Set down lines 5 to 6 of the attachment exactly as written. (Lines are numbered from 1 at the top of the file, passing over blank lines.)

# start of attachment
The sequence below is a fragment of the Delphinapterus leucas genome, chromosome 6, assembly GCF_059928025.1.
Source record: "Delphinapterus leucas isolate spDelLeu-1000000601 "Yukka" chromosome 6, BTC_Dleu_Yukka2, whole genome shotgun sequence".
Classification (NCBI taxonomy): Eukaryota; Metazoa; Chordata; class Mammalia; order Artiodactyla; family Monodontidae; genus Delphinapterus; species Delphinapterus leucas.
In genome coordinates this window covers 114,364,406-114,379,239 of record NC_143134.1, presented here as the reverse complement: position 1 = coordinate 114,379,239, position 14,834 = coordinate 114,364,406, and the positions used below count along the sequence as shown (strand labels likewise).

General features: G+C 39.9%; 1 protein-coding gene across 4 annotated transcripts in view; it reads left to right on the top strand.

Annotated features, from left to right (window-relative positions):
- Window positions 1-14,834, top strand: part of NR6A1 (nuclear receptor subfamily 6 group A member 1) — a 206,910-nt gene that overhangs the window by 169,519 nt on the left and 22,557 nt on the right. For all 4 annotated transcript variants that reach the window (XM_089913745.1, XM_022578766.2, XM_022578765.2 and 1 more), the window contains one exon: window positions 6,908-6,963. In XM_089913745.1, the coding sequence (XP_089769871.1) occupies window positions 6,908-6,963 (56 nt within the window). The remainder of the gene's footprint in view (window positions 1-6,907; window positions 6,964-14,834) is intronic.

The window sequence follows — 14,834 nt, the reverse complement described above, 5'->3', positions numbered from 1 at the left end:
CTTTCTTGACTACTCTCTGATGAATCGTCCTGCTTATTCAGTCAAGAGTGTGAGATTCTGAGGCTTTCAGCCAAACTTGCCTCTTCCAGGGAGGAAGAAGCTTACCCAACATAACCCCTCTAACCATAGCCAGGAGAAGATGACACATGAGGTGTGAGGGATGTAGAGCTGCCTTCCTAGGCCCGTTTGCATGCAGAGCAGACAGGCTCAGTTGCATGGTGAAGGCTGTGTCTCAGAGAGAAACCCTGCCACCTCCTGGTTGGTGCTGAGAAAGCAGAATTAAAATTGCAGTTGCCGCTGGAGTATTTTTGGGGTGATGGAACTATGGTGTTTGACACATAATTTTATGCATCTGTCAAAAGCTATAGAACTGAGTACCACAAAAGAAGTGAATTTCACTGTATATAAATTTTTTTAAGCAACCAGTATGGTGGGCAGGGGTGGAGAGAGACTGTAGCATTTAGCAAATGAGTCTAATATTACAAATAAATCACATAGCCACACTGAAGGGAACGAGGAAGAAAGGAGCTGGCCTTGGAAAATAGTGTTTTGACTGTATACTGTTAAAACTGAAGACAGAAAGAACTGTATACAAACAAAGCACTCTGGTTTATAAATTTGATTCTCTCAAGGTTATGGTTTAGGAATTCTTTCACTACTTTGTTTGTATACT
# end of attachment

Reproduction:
General features: G+C 39.9%; 1 protein-coding gene across 4 annotated transcripts in view; it reads left to right on the top strand.

Annotated features, from left to right (window-relative positions):